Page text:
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Lady Gaga: I'm Not Using the Gay Community

Singer says she is fully committed to social justice and equality

July 5, 2011 3:10 PM ET
Lady Gaga: I'm Not Using the Gay Community
Courtesy of the Advocate

In a new interview with the Advocate, Lady Gaga slams critics who accuse her of "[using] the gay community to sell records."

That's "one of the most ridiculous statements anyone can make about me," the 25-year-old pop star says. "I would say the top thing I think about every single day of my life, other than my fans, loving the music, and my family being healthy, is social justice and equality." 

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Gaga put her money where her mouth was in a recent controversy with Target. The retailer was planning to sell a special edition of her Born This Way album, but members of the LGBT community were outraged at the deal when Target contributed thousands in cash and in-kind goods to a PAC that supported antigay candidate Tom Emmer in his failed 2010 run for governor of Minnesota. After the incident, Gaga met with the company's "entire executive staff" and shortly thereafter canceled the deal.

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"You're either going to try and change or you're not," she says. "Taking an ambiguous stance is not what I'm about, obviously. I like to go right for the ass-kicker. You're either in or you're out. I'm from New York. I know bullshit. I can smell it from a mile away."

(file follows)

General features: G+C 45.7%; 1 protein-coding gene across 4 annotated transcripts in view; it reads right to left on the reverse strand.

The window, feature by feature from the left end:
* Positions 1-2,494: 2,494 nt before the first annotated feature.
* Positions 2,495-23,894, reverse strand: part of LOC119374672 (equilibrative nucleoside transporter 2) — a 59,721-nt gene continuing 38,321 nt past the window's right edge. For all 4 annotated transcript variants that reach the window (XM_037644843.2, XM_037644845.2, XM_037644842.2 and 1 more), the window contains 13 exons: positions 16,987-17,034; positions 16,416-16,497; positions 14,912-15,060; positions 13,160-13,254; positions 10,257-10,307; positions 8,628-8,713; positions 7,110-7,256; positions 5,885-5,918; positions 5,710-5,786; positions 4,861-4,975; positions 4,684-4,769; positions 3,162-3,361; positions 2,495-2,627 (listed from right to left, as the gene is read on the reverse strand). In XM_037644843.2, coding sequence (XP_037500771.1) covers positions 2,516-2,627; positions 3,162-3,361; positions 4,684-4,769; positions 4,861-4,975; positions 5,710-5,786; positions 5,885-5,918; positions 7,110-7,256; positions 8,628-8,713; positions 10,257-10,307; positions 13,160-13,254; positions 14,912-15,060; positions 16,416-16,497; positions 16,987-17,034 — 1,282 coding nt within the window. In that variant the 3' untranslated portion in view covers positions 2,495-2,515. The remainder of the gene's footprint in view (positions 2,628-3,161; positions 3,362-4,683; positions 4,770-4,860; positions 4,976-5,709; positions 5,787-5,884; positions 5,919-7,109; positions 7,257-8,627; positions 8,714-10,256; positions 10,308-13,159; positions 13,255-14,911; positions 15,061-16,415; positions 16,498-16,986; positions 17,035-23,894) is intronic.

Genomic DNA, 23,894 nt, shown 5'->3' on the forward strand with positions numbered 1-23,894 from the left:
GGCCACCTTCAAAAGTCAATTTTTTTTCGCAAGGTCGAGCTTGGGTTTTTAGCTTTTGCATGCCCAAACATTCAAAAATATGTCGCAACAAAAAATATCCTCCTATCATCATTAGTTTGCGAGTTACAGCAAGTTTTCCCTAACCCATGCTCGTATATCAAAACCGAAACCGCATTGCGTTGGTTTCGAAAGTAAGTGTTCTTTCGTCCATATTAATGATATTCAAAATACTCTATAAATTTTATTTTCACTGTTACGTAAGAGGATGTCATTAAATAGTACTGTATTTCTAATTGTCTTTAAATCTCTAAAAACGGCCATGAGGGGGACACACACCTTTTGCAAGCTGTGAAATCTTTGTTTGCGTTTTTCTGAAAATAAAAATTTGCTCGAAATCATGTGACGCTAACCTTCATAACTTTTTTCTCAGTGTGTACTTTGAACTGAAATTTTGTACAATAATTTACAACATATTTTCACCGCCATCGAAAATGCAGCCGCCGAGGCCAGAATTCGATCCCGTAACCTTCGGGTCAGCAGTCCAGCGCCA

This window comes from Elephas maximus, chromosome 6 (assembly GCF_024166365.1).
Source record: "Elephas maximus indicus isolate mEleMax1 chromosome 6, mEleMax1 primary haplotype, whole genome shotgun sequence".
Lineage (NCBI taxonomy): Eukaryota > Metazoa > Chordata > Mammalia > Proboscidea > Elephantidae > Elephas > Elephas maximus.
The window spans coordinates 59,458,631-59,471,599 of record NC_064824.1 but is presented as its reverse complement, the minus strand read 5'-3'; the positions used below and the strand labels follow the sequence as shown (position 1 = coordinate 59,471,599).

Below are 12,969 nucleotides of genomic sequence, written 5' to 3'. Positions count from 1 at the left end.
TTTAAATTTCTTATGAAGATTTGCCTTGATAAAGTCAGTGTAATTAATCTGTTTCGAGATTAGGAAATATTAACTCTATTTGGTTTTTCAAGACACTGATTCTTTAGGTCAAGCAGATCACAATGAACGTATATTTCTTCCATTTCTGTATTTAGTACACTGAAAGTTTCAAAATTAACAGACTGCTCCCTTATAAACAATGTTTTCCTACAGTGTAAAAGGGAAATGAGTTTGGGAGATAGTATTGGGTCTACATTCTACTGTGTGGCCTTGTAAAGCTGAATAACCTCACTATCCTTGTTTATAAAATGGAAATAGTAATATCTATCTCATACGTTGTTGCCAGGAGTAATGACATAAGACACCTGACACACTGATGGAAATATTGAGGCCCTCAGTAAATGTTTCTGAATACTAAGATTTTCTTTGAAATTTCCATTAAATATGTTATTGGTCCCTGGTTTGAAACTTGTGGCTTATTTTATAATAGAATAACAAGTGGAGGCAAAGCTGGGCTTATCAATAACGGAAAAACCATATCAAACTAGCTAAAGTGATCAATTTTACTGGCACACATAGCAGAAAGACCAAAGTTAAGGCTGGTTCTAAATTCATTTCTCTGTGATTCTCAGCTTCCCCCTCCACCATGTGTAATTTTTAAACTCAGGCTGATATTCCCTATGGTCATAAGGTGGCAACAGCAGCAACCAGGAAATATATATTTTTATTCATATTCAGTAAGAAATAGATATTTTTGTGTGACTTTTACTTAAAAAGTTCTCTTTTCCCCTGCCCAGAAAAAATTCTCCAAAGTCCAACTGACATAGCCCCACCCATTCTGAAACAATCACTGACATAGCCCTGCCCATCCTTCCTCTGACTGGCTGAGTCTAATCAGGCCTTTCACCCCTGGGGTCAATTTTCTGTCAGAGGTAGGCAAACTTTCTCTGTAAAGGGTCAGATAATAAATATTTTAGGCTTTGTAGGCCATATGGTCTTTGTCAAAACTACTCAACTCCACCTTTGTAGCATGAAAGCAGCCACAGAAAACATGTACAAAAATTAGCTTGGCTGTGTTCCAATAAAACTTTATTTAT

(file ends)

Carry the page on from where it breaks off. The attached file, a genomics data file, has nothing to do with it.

The "Edge of Glory" singer is okay with "rumors [and] shots at me as a human being." It "comes with the territory of being a musician and being someone who is a public figure," she rationalizes.

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So what does Mother Monster think about being compared to music icons like Madonna and Barbra Streisand? "There's no drama, there's no jealousy, there's no competition," she says. "They're just happy to see other women winning. I just feel so connected to Madonna in a lot of ways, and I feel connected to Barbra, and I feel connected to Cher and Blondie and all of the women who came before me."

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“Whoomp! (There It Is)”

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Cecil Glenn — a.k.a., "D.C." — was a cook at Magic City, a nude dance club in Atlanta, when he first heard women shout "Whoomp — there it is!" Inspired by the party chant, he and partner Steve "Roll'n" Gibson wrote a song around it. Undaunted by label rejections, they borrowed $2,500 from Glenn's parents and pressed 800 singles, which quickly sold out in the Atlanta area. A record deal came soon after. Glenn said the song was meant for positive partying. "If you're going to say 'Whoomp there it is,' and you're doing something negative, we'd rather it not have come out of your mouth."

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